I must have been watching lots of repeats of Morse or Lewis with all the colleges when I had the idea of using a fictitious college as the theme for a narrative type puzzle and it was set shortly after the appearance of *t20*. As I mentioned above a number of the others of this style that I’d set involved sport and this proved to be a stumbling block for some solvers who were not au fait with cricket, golf, chess and snooker! Tangent’s puzzle also mentioned above involved a clue that was someone’s PIN so I decided to use that for the dénouement.

Strangely I started with the title by looking for the patron saint of mathematicians and found St Hubert. I went with convention and used a blocked rather than a barred grid. David Scott Marley set a puzzle for CQ entitled T*he Book Signing* which was a narrative type puzzle but he used a barred grid instead as this provided a much better fit for what he required.

In previous puzzles I gave solvers the choice of two dates as the way in and they had to find the correct one. Regardless of which date it was though solvers would always be able to put in 2 or 3 digits into the entry. This time I decided to use the date the college was founded and have it in the 17th century so that 16 could go in immediately.

Of course colleges have quadrangles and I decided to use this, having not just one but two quadrangles, one a square and the other a rectangle that was linked to the other in some way. The nice thing about Imperial units is that the conversion factors aren’t just powers of 10 and as I was at school when Imperial measurements were still used I went for lengths in feet and yards. (One of my physics teachers at school was a young chap called Mr Tomlinson and he delighted in setting problems involving obscure units, his favourite being furlongs per fortnight!)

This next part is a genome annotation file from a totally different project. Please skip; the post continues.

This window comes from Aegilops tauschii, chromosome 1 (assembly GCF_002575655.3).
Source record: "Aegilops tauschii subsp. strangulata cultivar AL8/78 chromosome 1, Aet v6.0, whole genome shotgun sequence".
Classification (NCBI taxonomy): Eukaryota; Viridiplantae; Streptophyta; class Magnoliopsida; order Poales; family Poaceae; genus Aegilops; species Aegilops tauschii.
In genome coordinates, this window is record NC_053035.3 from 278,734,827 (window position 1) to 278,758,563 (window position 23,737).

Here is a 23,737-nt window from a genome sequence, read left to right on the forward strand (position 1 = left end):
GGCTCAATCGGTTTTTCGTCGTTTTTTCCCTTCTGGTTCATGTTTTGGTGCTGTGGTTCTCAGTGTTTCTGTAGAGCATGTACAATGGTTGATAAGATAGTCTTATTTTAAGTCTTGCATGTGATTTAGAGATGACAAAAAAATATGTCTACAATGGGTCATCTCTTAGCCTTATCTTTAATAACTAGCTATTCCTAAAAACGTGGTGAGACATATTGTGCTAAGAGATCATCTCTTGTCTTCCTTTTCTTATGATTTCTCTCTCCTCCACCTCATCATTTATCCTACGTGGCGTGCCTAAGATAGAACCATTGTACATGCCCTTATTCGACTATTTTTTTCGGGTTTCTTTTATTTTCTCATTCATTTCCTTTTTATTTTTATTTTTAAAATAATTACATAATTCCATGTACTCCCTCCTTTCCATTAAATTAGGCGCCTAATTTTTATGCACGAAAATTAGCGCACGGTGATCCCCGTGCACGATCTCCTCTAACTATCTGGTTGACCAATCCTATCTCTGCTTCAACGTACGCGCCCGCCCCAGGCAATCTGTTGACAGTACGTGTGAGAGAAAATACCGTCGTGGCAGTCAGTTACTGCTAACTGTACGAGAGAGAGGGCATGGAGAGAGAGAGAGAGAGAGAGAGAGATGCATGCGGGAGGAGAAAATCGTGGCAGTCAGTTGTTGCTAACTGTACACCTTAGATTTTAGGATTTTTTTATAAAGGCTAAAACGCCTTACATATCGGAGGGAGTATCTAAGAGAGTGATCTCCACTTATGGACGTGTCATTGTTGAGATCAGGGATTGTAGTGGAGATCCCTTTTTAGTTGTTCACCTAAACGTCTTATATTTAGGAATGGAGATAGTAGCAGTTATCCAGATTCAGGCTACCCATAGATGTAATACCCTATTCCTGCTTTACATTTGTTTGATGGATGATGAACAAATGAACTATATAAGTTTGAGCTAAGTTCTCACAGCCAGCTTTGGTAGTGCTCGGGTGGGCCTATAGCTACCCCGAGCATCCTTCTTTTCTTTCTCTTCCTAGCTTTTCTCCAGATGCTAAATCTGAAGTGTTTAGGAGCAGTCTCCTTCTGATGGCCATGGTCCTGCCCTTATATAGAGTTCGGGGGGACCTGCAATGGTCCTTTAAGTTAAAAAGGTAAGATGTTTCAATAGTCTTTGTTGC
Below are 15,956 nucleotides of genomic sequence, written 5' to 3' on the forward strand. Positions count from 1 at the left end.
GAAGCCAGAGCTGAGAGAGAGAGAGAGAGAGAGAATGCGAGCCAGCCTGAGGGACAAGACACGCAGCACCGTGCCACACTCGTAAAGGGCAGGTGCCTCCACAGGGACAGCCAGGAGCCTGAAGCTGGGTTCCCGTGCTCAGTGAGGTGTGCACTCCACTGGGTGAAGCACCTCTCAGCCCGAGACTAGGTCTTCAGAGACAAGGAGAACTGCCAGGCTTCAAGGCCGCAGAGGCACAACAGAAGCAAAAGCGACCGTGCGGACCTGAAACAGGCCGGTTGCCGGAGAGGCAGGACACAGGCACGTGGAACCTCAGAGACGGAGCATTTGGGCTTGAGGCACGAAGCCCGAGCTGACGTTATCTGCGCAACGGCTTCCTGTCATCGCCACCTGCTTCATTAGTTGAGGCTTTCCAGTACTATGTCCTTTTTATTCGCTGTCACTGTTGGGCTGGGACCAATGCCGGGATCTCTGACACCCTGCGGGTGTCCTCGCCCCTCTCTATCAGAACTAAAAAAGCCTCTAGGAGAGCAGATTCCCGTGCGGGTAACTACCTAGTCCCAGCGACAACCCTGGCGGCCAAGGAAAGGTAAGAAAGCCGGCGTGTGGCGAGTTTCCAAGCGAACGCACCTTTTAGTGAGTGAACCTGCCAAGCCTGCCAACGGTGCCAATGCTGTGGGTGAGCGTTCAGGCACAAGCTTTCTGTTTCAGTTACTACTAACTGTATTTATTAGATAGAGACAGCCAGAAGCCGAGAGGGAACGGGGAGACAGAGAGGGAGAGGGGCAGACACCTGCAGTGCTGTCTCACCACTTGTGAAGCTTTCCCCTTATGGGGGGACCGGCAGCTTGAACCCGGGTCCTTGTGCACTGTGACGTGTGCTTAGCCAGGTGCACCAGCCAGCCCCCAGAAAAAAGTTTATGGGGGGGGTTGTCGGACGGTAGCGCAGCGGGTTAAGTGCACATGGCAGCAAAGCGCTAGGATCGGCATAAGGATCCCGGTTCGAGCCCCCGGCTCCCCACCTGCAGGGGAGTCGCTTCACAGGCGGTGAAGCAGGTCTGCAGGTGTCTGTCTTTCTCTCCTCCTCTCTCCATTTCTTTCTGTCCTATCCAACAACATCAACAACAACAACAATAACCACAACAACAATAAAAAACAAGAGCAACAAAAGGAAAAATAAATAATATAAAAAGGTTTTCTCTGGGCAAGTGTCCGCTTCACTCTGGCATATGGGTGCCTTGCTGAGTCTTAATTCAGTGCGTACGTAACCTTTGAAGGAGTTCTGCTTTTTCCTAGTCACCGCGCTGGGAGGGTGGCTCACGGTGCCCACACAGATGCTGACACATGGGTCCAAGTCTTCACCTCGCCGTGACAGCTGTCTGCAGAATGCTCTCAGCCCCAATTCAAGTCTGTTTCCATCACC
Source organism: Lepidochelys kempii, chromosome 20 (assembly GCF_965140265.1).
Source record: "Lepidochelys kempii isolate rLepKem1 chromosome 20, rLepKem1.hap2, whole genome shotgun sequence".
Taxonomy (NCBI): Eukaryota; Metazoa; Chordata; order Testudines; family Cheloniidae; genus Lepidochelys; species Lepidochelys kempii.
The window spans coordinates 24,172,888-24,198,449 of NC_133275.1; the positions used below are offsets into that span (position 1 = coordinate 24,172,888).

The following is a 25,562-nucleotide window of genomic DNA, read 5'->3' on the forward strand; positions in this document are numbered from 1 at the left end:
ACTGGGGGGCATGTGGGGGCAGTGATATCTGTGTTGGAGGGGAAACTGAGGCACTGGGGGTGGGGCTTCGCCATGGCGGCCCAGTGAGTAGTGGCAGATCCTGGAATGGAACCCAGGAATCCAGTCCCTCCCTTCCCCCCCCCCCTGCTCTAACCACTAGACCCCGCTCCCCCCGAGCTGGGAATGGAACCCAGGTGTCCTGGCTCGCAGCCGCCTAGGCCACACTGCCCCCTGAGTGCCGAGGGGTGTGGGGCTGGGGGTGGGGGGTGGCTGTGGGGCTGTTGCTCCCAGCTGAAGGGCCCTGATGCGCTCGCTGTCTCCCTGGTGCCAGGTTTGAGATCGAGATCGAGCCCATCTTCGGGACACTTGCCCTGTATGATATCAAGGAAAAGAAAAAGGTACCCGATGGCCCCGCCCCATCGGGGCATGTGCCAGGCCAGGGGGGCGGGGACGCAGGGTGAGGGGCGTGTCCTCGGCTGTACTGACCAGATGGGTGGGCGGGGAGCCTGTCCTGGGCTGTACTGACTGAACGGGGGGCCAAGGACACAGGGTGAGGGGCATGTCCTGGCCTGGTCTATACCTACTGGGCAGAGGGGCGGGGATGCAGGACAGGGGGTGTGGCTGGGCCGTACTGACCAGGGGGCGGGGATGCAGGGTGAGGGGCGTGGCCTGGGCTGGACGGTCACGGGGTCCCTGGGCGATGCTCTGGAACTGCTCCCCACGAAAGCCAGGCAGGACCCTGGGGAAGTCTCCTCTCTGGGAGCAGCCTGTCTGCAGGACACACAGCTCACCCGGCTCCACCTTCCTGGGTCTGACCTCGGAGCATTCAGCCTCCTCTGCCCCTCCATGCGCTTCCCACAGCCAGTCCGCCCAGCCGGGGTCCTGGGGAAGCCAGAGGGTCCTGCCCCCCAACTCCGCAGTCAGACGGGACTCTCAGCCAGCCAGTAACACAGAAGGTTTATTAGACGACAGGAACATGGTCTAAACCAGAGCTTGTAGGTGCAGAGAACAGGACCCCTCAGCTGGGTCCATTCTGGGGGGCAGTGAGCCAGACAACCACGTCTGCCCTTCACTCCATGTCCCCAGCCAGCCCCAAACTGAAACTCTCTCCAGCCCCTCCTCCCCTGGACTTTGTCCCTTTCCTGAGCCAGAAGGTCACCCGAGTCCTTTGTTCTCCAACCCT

So the quadrangles have an area and a perimeter and having a clue that asks for the perimeter of the Great Quad in feet and another which asks for the area in square yards means that the perimeter must be a multiple of 12. Using the 6 from the date as the middle digit for the perimeter clue means that only nine cases need to be calculated as the entry is a multiple of 4 it has to end 0, 4 or 8 and it has to divide by 3 so the digit sum must be a multiple of 3. So we have 360, 660, 960, 264,564,864, 168, 468 and 768. By making the area of the Great Quad a 4-digit entry rules out 360, 264 and 168. I wanted it to be 864 with 5184 as the area. One of our cats Tango, sadly no more, appeared in *t20* and I felt that the balance should be redressed and that our other cat Flo should appear. Now Tango’s prey of choice was of the feathered variety whilst Flo (Fibonacci) prefers fur and as the puzzle was set in a college it would no doubt have a cat. Having the cat catch a 2-digit Fibonacci number of mice would fit well as it would remove 960 and 768 from the list. That still left four possibilities and I realised I could give information in the preamble as well that solvers would use and by having it divisible by its number of factors forced the entries 864 and 5184 with the cat catching 55 mice.